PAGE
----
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Books Books 41 - 50 of 177 on I loved the man, and do honour his memory, on this side idolatry, as much as any.....
" I loved the man, and do honour his memory, on this side idolatry, as much as any. He was (indeed) honest, and of an open and free nature; had an excellent phantasy, brave notions, and gentle expressions... "
The Age of Shakespeare (1579-1631): Poetry and prose - Page 109
by Thomas Seccombe, John William Allen - 1903
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Memoirs of the Court of King James the First, Volume 2

Lucy Aikin - Great Britain - 1822
...spoken of him from personal knowledge or recent tradition. "I loved the man," says Jonson, "and do honor his memory, on this side idolatry, as much as any. He was indeed honest, and of an open and free natureV Neither was it the melancholy destiny of the poet to survive either his own powers or the associates...
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Observer

Lionel Thomas Berguer - English essays - 1823
...circumstance to commend their friend by, wherein he most faulted; and to justify mine own candour, for I loved the man, and do honour his memory on this...honest, and of an open and free nature; had an excellent phantasie, brave notions, and gentle expressions, wherein he flowed with that facility, that sometime...
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The British essayists; with prefaces by A. Chalmers

British essayists - Fiction - 1823
...circumstance to commend their friend by, wherein he most faulted ; and to justify mine own candour, for I loved the man, and do honour his memory on this...much as any. He was, indeed, honest, and of an open free nature ; had an excellent fantasy, brave notions and gentle expressions, wherein he flowed with...
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The Oxford Entertaining Miscellany, Or, Weekly Magazine ..., Volume 1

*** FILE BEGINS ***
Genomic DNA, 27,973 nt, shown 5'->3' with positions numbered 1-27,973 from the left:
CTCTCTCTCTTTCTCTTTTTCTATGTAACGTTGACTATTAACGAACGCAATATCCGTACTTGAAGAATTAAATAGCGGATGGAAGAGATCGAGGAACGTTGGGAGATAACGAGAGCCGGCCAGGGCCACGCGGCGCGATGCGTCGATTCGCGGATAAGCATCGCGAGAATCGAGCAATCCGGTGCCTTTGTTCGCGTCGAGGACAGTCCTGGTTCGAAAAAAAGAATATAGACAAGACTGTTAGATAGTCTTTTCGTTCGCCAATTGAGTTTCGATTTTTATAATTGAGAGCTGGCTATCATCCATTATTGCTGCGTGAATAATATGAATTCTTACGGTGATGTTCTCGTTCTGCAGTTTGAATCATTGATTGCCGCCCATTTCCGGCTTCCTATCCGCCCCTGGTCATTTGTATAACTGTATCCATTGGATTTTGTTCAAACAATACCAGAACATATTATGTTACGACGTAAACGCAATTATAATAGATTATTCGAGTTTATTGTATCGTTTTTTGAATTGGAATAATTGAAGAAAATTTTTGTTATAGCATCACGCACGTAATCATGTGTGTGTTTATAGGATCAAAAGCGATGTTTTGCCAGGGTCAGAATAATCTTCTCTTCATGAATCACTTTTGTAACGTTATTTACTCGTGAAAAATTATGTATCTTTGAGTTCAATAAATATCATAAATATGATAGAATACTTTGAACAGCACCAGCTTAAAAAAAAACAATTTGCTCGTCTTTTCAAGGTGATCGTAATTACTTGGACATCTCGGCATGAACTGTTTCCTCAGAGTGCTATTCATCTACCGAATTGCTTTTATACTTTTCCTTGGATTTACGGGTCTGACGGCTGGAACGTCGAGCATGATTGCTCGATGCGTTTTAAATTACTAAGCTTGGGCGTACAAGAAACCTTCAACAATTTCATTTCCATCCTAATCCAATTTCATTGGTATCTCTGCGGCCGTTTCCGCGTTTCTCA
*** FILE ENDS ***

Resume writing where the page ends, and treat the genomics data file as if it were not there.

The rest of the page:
1824
...circumstance to commend thdr friend by, wherein he most faulted : and to justify mine own candour, for I loved the man, and do honour his memory, on this...wherein he flowed with that facility, that sometimes it \ras necessary he should be stopped. His wit was in his own power ; would the rule of it had been so...
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The life of Shakspeare; enquiries into the originality of his dramatic plots ...

Augustine Skottowe - 1824
...the remembrance of his companion from* his mind. Many years afterwards, he, with warmth, exclaimed, " I loved the man, and do honour his memory, on this side idolatry, as much as any." Yet with these and other literary associates, in an age of free and generous expression of friendship,...
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The Dramatic Works of Shakespeare

William Shakespeare - 1826 - 830 pages
...the remembrance of his companion from his mind. Many years afterwards , he, with warmth, exclaimed, "I loved the man, and do honour his memory, on this side idolatry, as much as any. '* Yet with these and other literary associates , in an age of free and generous expression of friendship...
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The life of Shakespeare: enquiries into the originality of his ..., Volume 1

Augustine Skottowe - Dramatists, English - 1824
...the remembrance of his companion from his mind. Many years afterwards, he, with warmth, exclaimed, " I loved the man, and do honour his memory, on this side idolatry, as much as any." Yet with these and other literary associates, in an age of free and generous expression of friendship,...
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The dramatic works of Shakspeare, from the text of Johnson and Stevens [sic ...

William Shakespeare - 1824
...mine own candour, for I loved the man, and do hononr Iris memory, on this side idolatry, as much ęs any. He was, Indeed, honest, and of an open and free nature, had an excellent fancy, hntve notions, and gentle expressions : wherein he tfowed with tlint facility, that sometimes it was...
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The Dramatic Works of William Shakespeare, Volume 1

William Shakespeare - 1906
...pages much more of a similar nature might be adduced. " I loved," he says in his ' Discoveries,' " I loved the man, and do honour his memory, on this...idolatry, as much as any. He was, indeed, honest, of an open and free nature; had an excellent fancy, brave notions and gentle expressions," &c. &c....
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The Dramatic Works of William Shakespeare: Life of Shakespeare. Seven ages ...

William Shakespeare, Samuel Weller Singer, Edmond Malone, Charles Symmons - 1826
...pages much more of a similar nature might be adduced. " I loved," be says in his ' Discoveries,' " I loved the man, and do honour his memory, on this...idolatry, as much as any. He was, indeed, honest, of an open and free nature; had an excellent fancy, brave notions and gentle expressions," &c. &c....
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